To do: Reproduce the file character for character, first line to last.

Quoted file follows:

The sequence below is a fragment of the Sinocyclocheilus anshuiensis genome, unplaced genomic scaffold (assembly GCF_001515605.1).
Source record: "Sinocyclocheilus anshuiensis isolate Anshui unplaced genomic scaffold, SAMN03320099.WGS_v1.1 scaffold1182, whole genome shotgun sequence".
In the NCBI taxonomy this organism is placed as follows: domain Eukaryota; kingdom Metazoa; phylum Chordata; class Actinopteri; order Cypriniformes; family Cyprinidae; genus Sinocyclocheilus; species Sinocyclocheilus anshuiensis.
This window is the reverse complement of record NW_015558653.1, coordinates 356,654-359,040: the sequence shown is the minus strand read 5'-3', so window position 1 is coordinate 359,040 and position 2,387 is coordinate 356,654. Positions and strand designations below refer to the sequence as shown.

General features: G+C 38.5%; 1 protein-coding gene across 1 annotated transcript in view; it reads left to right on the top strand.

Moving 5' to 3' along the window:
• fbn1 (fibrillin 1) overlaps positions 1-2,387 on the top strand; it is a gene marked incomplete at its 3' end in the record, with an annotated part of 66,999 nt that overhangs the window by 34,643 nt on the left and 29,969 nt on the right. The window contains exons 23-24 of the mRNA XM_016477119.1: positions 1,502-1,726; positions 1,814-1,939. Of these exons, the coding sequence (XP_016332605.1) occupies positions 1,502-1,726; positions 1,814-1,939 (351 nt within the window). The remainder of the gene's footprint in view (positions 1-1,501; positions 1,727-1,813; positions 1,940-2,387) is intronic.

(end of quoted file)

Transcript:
The sequence below is a fragment of the Sinocyclocheilus anshuiensis genome, unplaced genomic scaffold (assembly GCF_001515605.1).
Source record: "Sinocyclocheilus anshuiensis isolate Anshui unplaced genomic scaffold, SAMN03320099.WGS_v1.1 scaffold1182, whole genome shotgun sequence".
In the NCBI taxonomy this organism is placed as follows: domain Eukaryota; kingdom Metazoa; phylum Chordata; class Actinopteri; order Cypriniformes; family Cyprinidae; genus Sinocyclocheilus; species Sinocyclocheilus anshuiensis.
This window is the reverse complement of record NW_015558653.1, coordinates 356,654-359,040: the sequence shown is the minus strand read 5'-3', so window position 1 is coordinate 359,040 and position 2,387 is coordinate 356,654. Positions and strand designations below refer to the sequence as shown.

General features: G+C 38.5%; 1 protein-coding gene across 1 annotated transcript in view; it reads left to right on the top strand.

Moving 5' to 3' along the window:
• fbn1 (fibrillin 1) overlaps positions 1-2,387 on the top strand; it is a gene marked incomplete at its 3' end in the record, with an annotated part of 66,999 nt that overhangs the window by 34,643 nt on the left and 29,969 nt on the right. The window contains exons 23-24 of the mRNA XM_016477119.1: positions 1,502-1,726; positions 1,814-1,939. Of these exons, the coding sequence (XP_016332605.1) occupies positions 1,502-1,726; positions 1,814-1,939 (351 nt within the window). The remainder of the gene's footprint in view (positions 1-1,501; positions 1,727-1,813; positions 1,940-2,387) is intronic.